Most people think of having their eyes checked when they experience blurry vision or want to purchase new eyeglasses or contact lenses.
You may not be aware of the many systemic diseases of the body that can be diagnosed from an eye exam. A dilated eye exam allows your eye doctor to look in the back of the eye at the blood vessels and retina to uncover signs of systemic diseases. Even if you are still seeing well, it is still important to have your eyes checked annually to make sure they are healthy.
Here are 10 systemic diseases that can be diagnosed by your doctor by looking at your eyes:
Diabetes is the leading cause of blindness in working-age adults. In diabetes, high glucose (sugar) levels break down the small blood vessels in the retina. Diabetic retinopathy is a result of an elevated Hemoglobin alc (HbA1c) level or having diabetes for a long period of time.
Type 1 diabetes is an autoimmune disease where your pancreas is unable to produce enough insulin. Those with type 1 diabetes are at a greater risk of developing eye problems than someone who is diagnosed later in life (Type 2). Type 2 diabetes is due to poor eating habits and lack of exercise.
Symptoms of diabetes in the eye include:
- Blurry vision
- Detachment of the retina (curtain in your vision)
It is advisable not to purchase new glasses or contact lenses if your sugar levels are uncontrolled. Diabetes can cause your prescription to change significantly.
By looking at the blood vessels in the back of your eye, your eye doctor can tell if you have chronic hypertension (high blood pressure). Hypertensive retinopathy is alterations in the small blood vessels in the eye and can even lead to swelling of the optic nerve if left untreated. Hypertension is usually due to poor diet or lack of exercise but may be genetic in certain cases.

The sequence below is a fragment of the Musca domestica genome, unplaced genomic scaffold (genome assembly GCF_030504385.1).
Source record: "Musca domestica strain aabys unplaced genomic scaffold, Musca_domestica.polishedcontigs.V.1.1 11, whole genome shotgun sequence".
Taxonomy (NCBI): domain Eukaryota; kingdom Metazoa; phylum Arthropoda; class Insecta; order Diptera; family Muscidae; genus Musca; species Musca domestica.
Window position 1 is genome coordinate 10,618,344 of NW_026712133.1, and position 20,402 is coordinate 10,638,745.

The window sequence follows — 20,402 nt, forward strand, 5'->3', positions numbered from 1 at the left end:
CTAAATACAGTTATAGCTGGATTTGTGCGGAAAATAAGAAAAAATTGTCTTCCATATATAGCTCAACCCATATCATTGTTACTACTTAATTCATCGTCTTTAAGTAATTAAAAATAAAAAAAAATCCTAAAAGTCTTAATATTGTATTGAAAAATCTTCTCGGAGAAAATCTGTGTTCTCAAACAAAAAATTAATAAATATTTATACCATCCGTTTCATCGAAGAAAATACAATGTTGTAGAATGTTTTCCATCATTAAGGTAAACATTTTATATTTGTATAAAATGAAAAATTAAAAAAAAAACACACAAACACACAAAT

Symptoms of hypertension in the eye include:
- Blurred vision
- Spotty vision
Hypercholesteremia presents in the eye as small, little yellow clots inside the blood vessels called Hollenhorst plaques.
Cholesterol plaques can block the tiny blood vessels in your eyes just like they can block blood vessels in the rest of the body leading to a heart attack or stroke. In the eye, they can cause “strokes of the eye” blocking the blood flow to the rest of the retina. These strokes can cause a partial or complete loss of vision. A symptom of hypercholesteremia in the eye is a temporary vision loss or dimming of the vision.
Multiple sclerosis (MS) is a demyelinating disease of the body’s central nervous system where communication is delayed between the brain and the body. MS is often diagnosed when the eye is affected by a condition called optic neuritis.
Optic Neuritis is inflammation of the optic nerve which delays or prevents messages sent back and forth to the brain. Common symptoms include pain in eye movements and a sudden loss of vision. Fortunately, with proper treatment, vision can be restored over a period of weeks to months.
Skin and systemic cancers
Additionally, many other cancers like melanoma can be found in the eye. Eye doctors also look at the skin around your eyes and your eyelids for cancers such as basal or squamous cell carcinoma. Any freckle that changes color, elevation, has new blood vessel growth, or seems to grow at an unusual rate should be looked at by a physician.
Sarcoidosis is inflammation in the body that results in the growth of tiny collections of inflammatory cells in the lungs, lymph nodes, eyes, and skin. Sarcoid is most often diagnosed from a cough; however, it can also present in the eye.